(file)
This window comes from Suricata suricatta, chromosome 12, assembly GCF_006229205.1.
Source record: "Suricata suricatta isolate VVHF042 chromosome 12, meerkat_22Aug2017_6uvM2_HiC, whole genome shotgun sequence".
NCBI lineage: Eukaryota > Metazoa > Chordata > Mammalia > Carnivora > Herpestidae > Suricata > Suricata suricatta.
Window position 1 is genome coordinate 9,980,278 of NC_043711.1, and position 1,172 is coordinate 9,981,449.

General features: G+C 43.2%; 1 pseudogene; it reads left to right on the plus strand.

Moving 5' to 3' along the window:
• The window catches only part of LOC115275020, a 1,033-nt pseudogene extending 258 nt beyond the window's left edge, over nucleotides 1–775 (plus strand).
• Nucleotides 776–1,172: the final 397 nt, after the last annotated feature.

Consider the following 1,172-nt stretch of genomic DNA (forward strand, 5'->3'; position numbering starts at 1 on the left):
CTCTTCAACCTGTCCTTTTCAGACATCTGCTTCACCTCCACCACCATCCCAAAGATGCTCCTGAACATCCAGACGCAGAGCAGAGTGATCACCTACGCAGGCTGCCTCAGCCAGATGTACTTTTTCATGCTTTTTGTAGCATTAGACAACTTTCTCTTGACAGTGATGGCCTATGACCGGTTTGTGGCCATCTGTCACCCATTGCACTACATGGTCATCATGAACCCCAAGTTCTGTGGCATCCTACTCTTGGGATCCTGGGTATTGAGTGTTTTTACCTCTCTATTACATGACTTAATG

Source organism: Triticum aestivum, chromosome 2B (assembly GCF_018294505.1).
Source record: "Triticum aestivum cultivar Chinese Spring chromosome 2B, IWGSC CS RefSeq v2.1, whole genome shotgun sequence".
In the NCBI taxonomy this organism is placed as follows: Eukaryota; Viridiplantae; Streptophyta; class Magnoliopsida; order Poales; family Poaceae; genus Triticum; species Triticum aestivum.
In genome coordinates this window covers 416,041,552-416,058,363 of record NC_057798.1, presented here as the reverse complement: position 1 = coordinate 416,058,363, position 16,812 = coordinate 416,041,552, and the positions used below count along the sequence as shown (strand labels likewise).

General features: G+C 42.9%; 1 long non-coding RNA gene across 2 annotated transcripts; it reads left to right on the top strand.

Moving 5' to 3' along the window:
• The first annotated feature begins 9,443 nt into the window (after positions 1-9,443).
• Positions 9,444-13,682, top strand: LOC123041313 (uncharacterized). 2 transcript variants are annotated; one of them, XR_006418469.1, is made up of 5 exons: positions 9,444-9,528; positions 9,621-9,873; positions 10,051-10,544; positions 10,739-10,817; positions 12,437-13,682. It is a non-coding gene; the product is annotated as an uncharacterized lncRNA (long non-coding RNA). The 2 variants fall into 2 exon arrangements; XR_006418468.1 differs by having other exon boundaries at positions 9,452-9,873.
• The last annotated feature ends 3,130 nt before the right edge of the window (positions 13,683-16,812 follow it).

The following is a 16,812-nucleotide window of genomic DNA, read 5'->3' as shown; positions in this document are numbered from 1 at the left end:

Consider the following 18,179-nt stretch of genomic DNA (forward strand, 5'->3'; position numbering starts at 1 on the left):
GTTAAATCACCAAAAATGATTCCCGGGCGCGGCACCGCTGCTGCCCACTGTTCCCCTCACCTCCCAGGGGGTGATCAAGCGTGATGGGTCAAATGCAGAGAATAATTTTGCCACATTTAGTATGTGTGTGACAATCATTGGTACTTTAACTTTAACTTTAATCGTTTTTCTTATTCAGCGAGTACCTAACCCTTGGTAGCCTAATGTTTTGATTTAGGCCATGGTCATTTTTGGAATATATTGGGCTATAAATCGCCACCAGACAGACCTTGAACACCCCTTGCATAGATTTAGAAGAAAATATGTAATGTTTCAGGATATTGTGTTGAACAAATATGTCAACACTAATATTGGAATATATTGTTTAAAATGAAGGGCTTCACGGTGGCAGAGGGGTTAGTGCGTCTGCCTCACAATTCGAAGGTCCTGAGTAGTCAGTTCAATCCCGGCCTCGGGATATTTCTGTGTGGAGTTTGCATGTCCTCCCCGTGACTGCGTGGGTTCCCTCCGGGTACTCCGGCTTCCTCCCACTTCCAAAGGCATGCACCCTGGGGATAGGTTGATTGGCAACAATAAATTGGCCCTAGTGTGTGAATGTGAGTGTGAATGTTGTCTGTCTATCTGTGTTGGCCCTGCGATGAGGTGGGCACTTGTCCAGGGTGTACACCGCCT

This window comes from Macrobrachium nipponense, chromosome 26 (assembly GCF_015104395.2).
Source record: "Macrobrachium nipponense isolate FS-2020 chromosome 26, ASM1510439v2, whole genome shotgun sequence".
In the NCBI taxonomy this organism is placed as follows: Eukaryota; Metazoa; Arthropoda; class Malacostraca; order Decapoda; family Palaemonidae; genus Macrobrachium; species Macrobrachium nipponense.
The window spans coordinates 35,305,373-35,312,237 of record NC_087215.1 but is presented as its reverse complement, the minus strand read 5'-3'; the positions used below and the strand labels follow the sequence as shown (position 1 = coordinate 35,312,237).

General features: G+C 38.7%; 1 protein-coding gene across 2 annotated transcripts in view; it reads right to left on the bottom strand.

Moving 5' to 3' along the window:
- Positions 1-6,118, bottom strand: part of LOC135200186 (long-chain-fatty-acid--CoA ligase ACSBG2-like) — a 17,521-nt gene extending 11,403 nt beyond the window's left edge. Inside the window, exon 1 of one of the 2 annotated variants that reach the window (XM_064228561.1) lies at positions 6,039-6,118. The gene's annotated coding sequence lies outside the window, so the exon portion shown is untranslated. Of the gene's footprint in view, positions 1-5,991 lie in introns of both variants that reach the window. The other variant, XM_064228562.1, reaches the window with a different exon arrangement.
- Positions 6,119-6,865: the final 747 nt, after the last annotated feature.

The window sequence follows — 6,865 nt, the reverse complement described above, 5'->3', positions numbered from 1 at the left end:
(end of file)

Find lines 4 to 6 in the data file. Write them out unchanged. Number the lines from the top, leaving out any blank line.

Window position 1 is genome coordinate 9,980,278 of NC_043711.1, and position 1,172 is coordinate 9,981,449.

General features: G+C 43.2%; 1 pseudogene; it reads left to right on the plus strand.

Moving 5' to 3' along the window: